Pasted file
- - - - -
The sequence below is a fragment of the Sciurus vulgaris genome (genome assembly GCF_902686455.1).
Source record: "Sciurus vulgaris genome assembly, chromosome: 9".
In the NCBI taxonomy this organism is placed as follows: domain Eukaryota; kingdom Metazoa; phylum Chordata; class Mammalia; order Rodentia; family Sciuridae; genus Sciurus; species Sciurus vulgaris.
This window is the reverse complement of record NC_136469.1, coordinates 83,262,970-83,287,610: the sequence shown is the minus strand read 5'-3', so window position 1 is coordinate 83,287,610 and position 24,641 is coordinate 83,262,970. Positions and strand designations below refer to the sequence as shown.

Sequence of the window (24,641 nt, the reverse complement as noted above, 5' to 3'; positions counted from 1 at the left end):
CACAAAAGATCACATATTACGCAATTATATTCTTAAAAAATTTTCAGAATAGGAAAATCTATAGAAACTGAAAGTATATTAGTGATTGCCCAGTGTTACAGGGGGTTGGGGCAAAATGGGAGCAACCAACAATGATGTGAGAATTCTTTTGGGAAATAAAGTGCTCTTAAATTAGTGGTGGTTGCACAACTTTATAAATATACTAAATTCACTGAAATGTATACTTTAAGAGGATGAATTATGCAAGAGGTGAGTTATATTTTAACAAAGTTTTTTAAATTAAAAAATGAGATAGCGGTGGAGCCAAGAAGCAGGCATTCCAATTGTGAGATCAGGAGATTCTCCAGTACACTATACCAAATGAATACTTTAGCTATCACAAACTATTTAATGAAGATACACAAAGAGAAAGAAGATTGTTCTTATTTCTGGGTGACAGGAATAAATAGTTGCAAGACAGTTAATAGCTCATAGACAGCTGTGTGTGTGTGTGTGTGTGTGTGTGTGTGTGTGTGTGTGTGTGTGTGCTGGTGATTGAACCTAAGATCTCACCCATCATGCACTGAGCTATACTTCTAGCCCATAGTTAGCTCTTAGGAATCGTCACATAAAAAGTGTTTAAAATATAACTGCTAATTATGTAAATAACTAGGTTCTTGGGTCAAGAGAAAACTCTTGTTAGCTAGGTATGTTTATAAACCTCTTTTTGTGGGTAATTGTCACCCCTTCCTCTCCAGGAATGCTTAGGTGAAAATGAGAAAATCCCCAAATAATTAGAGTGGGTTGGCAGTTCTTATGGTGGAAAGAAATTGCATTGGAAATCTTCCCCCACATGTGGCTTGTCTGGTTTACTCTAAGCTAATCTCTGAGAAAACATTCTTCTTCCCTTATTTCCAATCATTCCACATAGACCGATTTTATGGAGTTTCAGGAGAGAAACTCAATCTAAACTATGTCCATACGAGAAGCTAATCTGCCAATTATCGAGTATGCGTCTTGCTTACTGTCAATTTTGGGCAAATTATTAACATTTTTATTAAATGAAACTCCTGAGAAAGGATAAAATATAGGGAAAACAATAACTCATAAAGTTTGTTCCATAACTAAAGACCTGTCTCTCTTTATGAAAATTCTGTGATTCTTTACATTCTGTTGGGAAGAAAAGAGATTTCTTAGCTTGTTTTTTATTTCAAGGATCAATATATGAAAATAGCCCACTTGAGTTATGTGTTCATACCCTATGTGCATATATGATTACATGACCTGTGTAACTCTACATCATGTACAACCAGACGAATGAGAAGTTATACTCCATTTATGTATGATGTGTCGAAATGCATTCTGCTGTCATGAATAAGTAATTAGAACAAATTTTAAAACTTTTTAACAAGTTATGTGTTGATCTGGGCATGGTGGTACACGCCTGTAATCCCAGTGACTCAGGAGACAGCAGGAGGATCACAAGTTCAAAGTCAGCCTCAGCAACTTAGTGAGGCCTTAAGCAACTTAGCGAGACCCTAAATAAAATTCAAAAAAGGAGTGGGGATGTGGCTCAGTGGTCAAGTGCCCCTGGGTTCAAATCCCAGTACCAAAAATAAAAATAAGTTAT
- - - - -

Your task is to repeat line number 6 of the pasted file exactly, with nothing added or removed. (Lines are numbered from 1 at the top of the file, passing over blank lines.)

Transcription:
CACAAAAGATCACATATTACGCAATTATATTCTTAAAAAATTTTCAGAATAGGAAAATCTATAGAAACTGAAAGTATATTAGTGATTGCCCAGTGTTACAGGGGGTTGGGGCAAAATGGGAGCAACCAACAATGATGTGAGAATTCTTTTGGGAAATAAAGTGCTCTTAAATTAGTGGTGGTTGCACAACTTTATAAATATACTAAATTCACTGAAATGTATACTTTAAGAGGATGAATTATGCAAGAGGTGAGTTATATTTTAACAAAGTTTTTTAAATTAAAAAATGAGATAGCGGTGGAGCCAAGAAGCAGGCATTCCAATTGTGAGATCAGGAGATTCTCCAGTACACTATACCAAATGAATACTTTAGCTATCACAAACTATTTAATGAAGATACACAAAGAGAAAGAAGATTGTTCTTATTTCTGGGTGACAGGAATAAATAGTTGCAAGACAGTTAATAGCTCATAGACAGCTGTGTGTGTGTGTGTGTGTGTGTGTGTGTGTGTGTGTGTGTGTGTGTGCTGGTGATTGAACCTAAGATCTCACCCATCATGCACTGAGCTATACTTCTAGCCCATAGTTAGCTCTTAGGAATCGTCACATAAAAAGTGTTTAAAATATAACTGCTAATTATGTAAATAACTAGGTTCTTGGGTCAAGAGAAAACTCTTGTTAGCTAGGTATGTTTATAAACCTCTTTTTGTGGGTAATTGTCACCCCTTCCTCTCCAGGAATGCTTAGGTGAAAATGAGAAAATCCCCAAATAATTAGAGTGGGTTGGCAGTTCTTATGGTGGAAAGAAATTGCATTGGAAATCTTCCCCCACATGTGGCTTGTCTGGTTTACTCTAAGCTAATCTCTGAGAAAACATTCTTCTTCCCTTATTTCCAATCATTCCACATAGACCGATTTTATGGAGTTTCAGGAGAGAAACTCAATCTAAACTATGTCCATACGAGAAGCTAATCTGCCAATTATCGAGTATGCGTCTTGCTTACTGTCAATTTTGGGCAAATTATTAACATTTTTATTAAATGAAACTCCTGAGAAAGGATAAAATATAGGGAAAACAATAACTCATAAAGTTTGTTCCATAACTAAAGACCTGTCTCTCTTTATGAAAATTCTGTGATTCTTTACATTCTGTTGGGAAGAAAAGAGATTTCTTAGCTTGTTTTTTATTTCAAGGATCAATATATGAAAATAGCCCACTTGAGTTATGTGTTCATACCCTATGTGCATATATGATTACATGACCTGTGTAACTCTACATCATGTACAACCAGACGAATGAGAAGTTATACTCCATTTATGTATGATGTGTCGAAATGCATTCTGCTGTCATGAATAAGTAATTAGAACAAATTTTAAAACTTTTTAACAAGTTATGTGTTGATCTGGGCATGGTGGTACACGCCTGTAATCCCAGTGACTCAGGAGACAGCAGGAGGATCACAAGTTCAAAGTCAGCCTCAGCAACTTAGTGAGGCCTTAAGCAACTTAGCGAGACCCTAAATAAAATTCAAAAAAGGAGTGGGGATGTGGCTCAGTGGTCAAGTGCCCCTGGGTTCAAATCCCAGTACCAAAAATAAAAATAAGTTAT